Although it is nearly impossible to run out of places to explore when it comes to this monthly feature, that does not mean we have never found ourselves truly digging around for a place that strikes our fancy. You have to truly be interested in it to make it interesting to others. That is not only the key for this recipe; it applies to anything. As Amir mentioned on a previous post, we are currently embarking on another healthier eating challenge, and it involves the ‘v’ word: vegan. When I first challenged myself to eat vegan, I was completely engaged in the lifestyle and found myself moving through it with no problem. For some reason, this time has been a much more challenging affair. I did not want to vegan-ify a culture’s recipe for our sake, so I looked around for something that would fit the bill. That was when I remembered that we both love quinoa. It is an ingredient that fares well in so many recipes, and with its roots in Peruvian cuisine, it was just the thing to investigate.
Like kale, quinoa now to seems to be one of those ingredients that is just everywhere. Everywhere you go, there is a news report, doctor’s advise or restaurant’s menu touting the health benefits and nutty, satisfying taste of the grain. Those stories are true, at least in our opinion, but isn’t it odd when something that has been around for ages finally gets its 15 minutes of fame? Blame a big chunk of it on the Food and Agricultural Organization. They are the ones who said 2013 is “The International Year of the Quinoa.” Farmers, food scientists and nutritionists will say quinoa is not a grain due to its closer relation to amaranth and spinach due to its plant formation, but for ease of argument, we’ll continue to call it a grain from here on out. Just know that even though we tend to focus on eating only the mature seeds, the sprouts and leaves are also edible. The Andes mountains are the birth place of quinoa throughout regions of Peru, Ecuador and Bolivia. The majority of quinoa is exported from these countries, specifically Peru, although there are farmers in Europe, Mexico and the United States cultivating the crop. In fact, Colorado is the leading producer of black quinoa, a cousin to the South American variety.
Years ago, we’ll throw out estimates of at least 3,000 years, the Inca people of South America widely harvested quinoa, making it a staple of the diet, along with potatoes and maize. They called it “chisiya mama”, mother grain. Each year, the Incan emperor marked the growing season by planting the first seed with with a spade of gold. Now, this ancient grain may be at the center of a modern day dilemma. The price increase has made it slightly more difficult for some urban dwelling South American families to buy the same product that has been at the root of their culture since the beginning. Meanwhile, the high demand proves to be beneficial for most farmers, although one must consider if those who produce organically will be able to do so down the line. Food justice, food sovereignty and sustainability are now terms swirling around with supergrain as more and more people discuss quinoa. For Americans, U.S. cultivated quinoa goes fast, solidifying the need to utilize exports.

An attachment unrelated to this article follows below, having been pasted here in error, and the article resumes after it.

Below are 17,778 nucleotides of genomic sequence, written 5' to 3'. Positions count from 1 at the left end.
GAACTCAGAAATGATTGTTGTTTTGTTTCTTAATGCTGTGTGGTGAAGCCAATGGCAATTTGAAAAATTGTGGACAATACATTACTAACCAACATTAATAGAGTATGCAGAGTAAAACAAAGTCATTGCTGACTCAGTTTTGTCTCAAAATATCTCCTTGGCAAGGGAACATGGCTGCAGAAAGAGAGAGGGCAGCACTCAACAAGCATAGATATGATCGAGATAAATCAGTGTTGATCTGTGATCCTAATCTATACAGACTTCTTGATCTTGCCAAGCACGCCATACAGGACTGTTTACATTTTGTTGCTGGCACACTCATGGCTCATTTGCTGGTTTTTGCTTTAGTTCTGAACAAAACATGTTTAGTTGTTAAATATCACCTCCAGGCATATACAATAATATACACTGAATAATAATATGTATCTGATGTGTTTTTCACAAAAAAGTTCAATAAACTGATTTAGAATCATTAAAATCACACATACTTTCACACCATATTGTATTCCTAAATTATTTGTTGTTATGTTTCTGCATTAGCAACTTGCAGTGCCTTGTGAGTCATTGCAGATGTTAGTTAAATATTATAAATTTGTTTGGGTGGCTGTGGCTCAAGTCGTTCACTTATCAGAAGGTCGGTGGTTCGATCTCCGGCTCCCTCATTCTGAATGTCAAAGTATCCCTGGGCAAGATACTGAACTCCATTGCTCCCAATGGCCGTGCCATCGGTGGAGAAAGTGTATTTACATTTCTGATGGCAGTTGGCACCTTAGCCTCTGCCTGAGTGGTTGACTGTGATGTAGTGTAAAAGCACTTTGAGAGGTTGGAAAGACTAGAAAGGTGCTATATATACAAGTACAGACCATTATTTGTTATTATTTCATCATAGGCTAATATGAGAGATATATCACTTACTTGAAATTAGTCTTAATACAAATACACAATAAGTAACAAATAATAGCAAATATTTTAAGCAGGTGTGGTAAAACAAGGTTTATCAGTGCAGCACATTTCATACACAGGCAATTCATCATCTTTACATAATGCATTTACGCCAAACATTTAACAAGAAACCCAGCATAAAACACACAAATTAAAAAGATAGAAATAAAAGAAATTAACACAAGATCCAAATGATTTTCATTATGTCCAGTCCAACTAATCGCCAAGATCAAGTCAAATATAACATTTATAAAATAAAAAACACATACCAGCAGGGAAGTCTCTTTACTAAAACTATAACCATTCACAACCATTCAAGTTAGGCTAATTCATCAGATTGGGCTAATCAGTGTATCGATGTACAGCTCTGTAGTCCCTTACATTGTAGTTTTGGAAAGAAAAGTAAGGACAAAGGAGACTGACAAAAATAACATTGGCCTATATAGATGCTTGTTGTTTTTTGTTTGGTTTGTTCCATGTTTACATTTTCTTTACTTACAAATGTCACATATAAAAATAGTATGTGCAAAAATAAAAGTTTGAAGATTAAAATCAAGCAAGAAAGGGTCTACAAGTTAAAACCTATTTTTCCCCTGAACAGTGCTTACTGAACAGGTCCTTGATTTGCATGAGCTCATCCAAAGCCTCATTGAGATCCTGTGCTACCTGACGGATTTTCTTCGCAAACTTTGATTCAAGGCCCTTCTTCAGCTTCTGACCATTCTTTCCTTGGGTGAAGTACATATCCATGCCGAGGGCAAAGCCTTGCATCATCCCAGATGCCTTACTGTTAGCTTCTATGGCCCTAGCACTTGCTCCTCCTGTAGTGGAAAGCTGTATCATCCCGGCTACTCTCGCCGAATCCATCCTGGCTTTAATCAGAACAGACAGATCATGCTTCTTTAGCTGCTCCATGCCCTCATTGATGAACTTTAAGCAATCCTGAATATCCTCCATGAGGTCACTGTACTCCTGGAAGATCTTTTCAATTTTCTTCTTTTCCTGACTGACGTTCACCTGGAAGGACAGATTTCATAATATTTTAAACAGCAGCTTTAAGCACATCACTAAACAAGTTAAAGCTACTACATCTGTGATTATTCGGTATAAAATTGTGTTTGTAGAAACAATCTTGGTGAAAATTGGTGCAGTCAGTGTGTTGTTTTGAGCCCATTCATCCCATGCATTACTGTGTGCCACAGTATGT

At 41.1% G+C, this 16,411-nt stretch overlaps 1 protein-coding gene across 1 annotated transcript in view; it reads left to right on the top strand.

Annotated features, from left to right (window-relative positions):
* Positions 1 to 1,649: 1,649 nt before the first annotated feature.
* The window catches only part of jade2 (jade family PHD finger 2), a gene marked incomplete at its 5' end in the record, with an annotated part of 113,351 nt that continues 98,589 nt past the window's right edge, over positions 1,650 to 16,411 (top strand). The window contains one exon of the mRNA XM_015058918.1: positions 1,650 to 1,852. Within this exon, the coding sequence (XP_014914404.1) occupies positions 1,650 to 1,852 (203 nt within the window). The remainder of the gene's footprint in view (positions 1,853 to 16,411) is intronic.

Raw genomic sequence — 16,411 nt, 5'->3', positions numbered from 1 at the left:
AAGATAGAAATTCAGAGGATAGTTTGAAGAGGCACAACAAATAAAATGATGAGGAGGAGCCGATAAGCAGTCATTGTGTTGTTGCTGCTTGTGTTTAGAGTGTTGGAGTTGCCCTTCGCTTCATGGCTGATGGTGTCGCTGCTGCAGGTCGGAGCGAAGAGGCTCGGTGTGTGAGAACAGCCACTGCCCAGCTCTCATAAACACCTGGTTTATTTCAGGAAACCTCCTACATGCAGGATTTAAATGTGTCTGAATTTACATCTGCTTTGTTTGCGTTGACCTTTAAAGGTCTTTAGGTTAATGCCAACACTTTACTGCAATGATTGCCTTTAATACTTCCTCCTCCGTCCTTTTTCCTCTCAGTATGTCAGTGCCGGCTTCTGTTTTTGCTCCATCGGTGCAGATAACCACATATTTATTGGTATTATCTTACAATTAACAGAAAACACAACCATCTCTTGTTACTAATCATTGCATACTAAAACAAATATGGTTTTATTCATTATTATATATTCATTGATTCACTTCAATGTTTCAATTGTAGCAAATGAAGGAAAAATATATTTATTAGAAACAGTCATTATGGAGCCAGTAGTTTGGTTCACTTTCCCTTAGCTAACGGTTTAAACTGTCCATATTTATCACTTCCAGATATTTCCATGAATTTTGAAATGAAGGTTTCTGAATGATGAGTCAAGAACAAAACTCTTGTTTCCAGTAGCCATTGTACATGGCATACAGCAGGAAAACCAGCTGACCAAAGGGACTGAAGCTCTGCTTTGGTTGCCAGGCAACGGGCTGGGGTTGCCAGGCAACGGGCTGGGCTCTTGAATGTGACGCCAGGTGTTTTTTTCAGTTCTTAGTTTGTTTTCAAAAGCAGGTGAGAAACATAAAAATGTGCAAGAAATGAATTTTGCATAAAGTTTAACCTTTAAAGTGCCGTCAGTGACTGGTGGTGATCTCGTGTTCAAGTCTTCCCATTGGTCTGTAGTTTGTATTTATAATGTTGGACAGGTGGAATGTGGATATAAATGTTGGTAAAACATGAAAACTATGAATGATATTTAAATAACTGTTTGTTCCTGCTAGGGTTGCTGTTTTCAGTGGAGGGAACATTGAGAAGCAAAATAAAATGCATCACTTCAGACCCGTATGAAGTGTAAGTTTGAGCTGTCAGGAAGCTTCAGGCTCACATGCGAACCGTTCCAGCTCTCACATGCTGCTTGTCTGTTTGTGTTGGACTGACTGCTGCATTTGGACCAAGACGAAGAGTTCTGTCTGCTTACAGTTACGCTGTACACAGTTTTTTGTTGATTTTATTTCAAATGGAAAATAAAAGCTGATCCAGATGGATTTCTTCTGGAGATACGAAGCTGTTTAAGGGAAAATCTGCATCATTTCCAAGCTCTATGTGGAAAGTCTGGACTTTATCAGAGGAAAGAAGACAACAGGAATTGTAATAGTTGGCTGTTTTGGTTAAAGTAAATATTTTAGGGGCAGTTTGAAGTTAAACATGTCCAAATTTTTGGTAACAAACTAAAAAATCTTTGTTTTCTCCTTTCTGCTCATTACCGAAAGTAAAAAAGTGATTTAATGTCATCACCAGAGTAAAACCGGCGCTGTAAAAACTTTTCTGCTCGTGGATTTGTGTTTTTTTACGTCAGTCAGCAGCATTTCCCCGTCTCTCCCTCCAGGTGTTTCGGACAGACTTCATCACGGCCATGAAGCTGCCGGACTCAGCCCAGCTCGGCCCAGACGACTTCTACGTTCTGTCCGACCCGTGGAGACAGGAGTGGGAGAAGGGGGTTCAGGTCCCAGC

There will never be a time that food, politics and international relations will not mix. Do your best to make the choices for your family and community that feel good for you. In terms of its health benefits though, quinoa is full of protein, fiber, manganese, magnesium, lysine and a bit of iron. There is one slight downside that can affect the flavor. Once quinoa is harvested, it must be processed to remove the bitter outer coating, saponins, that naturally provide protection from hungry birds or other animals who may be looking for a snack. The coating can cause slight digestion disturbances to humans, but that irritating characteristic is almost eliminated once mass distributed quinoa is processed, rinsed and packaged for purchase. It is still wise to rinse again and drain quinoa very well prior to cooking to remove any saponins that may still exist.
This soup is such a basic dish that there is no reason you could not make it during the week in less than 30 minutes. It is perfect for vegetarians, and vegans of course, and the mix of hearty vegetables and the nutty bite of the quinoa provides a very filling spoonful for anyone. You could easily make your own adaptations by using butter instead of oil, pouring in chicken broth instead of vegetable broth or stirring in bits of shredded chicken or chunks of a white fish. To be very honest, this veggie-packed version is perfect on its own and harkens back to the ancient land of Peru with its simple authenticity.
Fresh cilantro leaves, for garnish1.1. In a medium saucepan, heat water over a medium high flame. Stir in quinoa, and bring to a boil. Reduce heat, cover and cook for 15 minutes, or until the kernels begin to sprout.
2. Meanwhile as quinoa cooks, heat oil in a separate large saucepan over medium high heat. Add onions, celery, carrots, bell peppers, and zucchini. Mix well and cover pot. Cook for 10 minutes, stirring often. Then, mix in garlic and diced tomatoes. Continue to cook uncovered for an additional 4 minutes.
4. Stir in cooked quinoa into the vegetable mixture. Mix in mint and oregano leaves. Serve warm and garnish with fresh cilantro.
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